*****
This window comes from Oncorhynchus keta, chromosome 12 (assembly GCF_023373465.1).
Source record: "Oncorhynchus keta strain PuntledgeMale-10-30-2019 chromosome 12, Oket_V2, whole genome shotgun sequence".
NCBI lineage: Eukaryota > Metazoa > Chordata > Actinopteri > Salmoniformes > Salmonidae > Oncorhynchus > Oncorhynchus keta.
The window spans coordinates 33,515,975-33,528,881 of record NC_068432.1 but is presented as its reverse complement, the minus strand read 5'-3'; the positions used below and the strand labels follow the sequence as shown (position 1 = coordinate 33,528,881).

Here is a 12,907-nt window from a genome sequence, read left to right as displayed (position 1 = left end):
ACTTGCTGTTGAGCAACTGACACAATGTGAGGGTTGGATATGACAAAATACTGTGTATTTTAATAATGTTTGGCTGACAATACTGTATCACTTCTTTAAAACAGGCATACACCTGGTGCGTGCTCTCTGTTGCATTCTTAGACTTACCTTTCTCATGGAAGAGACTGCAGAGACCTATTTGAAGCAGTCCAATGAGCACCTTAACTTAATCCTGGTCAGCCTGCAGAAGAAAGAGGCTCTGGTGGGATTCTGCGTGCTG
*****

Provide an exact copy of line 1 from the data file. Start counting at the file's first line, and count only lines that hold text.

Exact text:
This window comes from Oncorhynchus keta, chromosome 12 (assembly GCF_023373465.1).